Benjamin H. Krinsky

Research Interests:


I have broad interests in evolutionary genetics and genomics.  I am currently studying the evolutionary consequences of recently duplicated regulatory proteins.  More specifically, I am using a comparative approach to investigate the molecular functions of specific orthologues and paralogues within members of the fruit fly genus Drosophila.


B.S., Biology, Yale University, 2005

M.S., Evolutionary Biology, The University of Chicago, 2009


Current Affiliation:

The Committee on Evolutionary Biology

The University of Chicago


Contact Information:

1101 E. 57th St.

Chicago IL, 60637

Phone: 773-834-0939

Email: krinsky AT uchicago DOT edu



Zhang Y.E., Vibranovski M.D., Krinsky B.H. and Long M. (2010). Age-dependent chromosomal distribution of male-biased genes in Drosophila. Genome Research 20: 1526-1533.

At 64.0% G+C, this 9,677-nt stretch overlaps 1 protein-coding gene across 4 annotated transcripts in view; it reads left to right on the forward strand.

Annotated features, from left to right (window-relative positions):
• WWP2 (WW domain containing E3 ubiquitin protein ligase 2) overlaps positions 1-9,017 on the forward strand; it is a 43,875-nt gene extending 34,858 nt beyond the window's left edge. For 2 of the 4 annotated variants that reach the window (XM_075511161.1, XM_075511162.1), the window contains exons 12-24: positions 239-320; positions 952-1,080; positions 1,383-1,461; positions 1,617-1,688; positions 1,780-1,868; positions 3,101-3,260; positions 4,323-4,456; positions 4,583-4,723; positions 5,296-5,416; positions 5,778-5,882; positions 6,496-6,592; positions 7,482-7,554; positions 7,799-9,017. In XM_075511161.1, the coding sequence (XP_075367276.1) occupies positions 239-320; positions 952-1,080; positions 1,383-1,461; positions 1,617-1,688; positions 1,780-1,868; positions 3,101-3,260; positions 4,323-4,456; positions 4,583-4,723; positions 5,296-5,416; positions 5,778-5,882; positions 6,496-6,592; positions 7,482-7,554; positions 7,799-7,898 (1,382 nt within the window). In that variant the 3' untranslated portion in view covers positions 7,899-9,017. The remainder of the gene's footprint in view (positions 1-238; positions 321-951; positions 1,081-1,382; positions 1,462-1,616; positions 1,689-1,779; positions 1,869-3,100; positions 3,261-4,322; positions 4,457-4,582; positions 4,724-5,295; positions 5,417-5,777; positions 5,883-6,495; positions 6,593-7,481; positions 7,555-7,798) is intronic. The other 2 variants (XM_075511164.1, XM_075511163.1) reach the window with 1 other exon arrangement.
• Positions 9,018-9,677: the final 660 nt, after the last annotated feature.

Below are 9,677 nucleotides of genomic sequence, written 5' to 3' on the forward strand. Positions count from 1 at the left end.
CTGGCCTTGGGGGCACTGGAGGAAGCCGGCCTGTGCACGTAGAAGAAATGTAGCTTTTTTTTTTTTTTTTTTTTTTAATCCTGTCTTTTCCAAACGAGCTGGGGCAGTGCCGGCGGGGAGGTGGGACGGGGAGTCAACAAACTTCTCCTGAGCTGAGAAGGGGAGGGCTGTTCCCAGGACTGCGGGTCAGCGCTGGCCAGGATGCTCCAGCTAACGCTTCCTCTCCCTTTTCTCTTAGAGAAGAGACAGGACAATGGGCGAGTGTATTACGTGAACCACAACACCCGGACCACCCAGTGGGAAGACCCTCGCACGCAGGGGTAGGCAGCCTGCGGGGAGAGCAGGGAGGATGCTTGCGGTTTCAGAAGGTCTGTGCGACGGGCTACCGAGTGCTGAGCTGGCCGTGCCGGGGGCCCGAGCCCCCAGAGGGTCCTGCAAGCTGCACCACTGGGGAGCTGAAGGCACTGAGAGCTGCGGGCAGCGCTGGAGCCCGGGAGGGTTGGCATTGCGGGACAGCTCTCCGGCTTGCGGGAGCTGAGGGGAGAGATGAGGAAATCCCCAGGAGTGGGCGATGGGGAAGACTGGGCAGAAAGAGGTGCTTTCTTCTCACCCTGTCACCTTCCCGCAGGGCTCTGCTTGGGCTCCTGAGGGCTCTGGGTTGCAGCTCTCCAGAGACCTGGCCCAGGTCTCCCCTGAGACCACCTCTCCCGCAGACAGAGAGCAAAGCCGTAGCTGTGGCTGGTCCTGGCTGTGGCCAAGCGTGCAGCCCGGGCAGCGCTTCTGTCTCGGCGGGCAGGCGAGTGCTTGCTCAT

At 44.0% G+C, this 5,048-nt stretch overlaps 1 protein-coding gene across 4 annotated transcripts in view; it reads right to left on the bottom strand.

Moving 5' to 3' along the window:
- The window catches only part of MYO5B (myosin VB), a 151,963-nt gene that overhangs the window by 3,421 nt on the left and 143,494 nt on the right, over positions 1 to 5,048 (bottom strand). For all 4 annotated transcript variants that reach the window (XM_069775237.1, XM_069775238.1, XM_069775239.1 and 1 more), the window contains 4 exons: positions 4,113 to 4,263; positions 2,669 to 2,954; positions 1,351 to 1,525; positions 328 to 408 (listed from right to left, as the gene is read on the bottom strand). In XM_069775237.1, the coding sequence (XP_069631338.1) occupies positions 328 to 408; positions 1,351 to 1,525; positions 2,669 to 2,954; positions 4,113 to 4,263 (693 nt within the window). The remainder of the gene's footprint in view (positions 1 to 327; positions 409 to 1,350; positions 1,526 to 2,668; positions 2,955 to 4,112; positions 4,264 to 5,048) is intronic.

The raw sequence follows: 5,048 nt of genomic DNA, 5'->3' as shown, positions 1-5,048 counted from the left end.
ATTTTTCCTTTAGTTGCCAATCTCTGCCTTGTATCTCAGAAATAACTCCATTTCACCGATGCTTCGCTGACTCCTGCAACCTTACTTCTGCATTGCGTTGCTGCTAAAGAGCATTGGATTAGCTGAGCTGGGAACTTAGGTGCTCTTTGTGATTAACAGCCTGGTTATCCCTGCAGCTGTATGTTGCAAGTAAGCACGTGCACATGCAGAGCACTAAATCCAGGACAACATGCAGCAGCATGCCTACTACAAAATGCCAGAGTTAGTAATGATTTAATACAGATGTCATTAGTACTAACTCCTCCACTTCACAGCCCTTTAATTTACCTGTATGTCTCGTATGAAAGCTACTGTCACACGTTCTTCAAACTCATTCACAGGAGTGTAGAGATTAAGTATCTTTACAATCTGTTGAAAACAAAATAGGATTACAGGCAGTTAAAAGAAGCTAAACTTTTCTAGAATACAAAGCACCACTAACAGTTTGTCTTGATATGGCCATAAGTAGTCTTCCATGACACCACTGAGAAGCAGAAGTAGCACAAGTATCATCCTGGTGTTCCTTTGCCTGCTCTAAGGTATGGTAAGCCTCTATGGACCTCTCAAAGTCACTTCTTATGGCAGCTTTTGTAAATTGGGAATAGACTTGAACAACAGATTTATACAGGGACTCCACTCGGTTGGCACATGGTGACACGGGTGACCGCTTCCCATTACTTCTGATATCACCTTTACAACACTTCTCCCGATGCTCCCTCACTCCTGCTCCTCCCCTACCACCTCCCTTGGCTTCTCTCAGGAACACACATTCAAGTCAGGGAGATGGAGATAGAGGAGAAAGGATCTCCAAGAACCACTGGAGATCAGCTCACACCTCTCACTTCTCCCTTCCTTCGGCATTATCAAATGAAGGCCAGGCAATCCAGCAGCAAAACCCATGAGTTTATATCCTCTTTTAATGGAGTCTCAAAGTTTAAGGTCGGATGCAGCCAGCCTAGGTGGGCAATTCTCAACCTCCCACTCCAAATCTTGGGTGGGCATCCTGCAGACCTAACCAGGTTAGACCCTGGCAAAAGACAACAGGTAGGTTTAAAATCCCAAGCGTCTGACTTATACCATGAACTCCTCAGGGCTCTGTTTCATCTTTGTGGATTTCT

Zhang Y.E., Vibranovski M.D., Krinsky B.H. and Long M. (2011) A cautionary note for the retrocopy identification: DNA-based duplication of intron-containing genes significantly contributes to the origination of single exon genes.
Bioinformatics 27(13): 1749-1753.


Chen S., Yang H.W.,  Krinsky B.H., Zhang A. and Long M. (2011) Roles of young serine-endopeptidase genes in survival and reproduction revealed rapid evolution of phenotypic effects at adult stages. Fly (Austin) 5(4): 1-7.


Chen S., Ni, X., Krinsky, B.H. et al. (2012). Reshaping of global gene expression networks and sex-biased gene expression by integration of a young gene. The EMBO Journal 31: 2798-2809.


A more complete CV.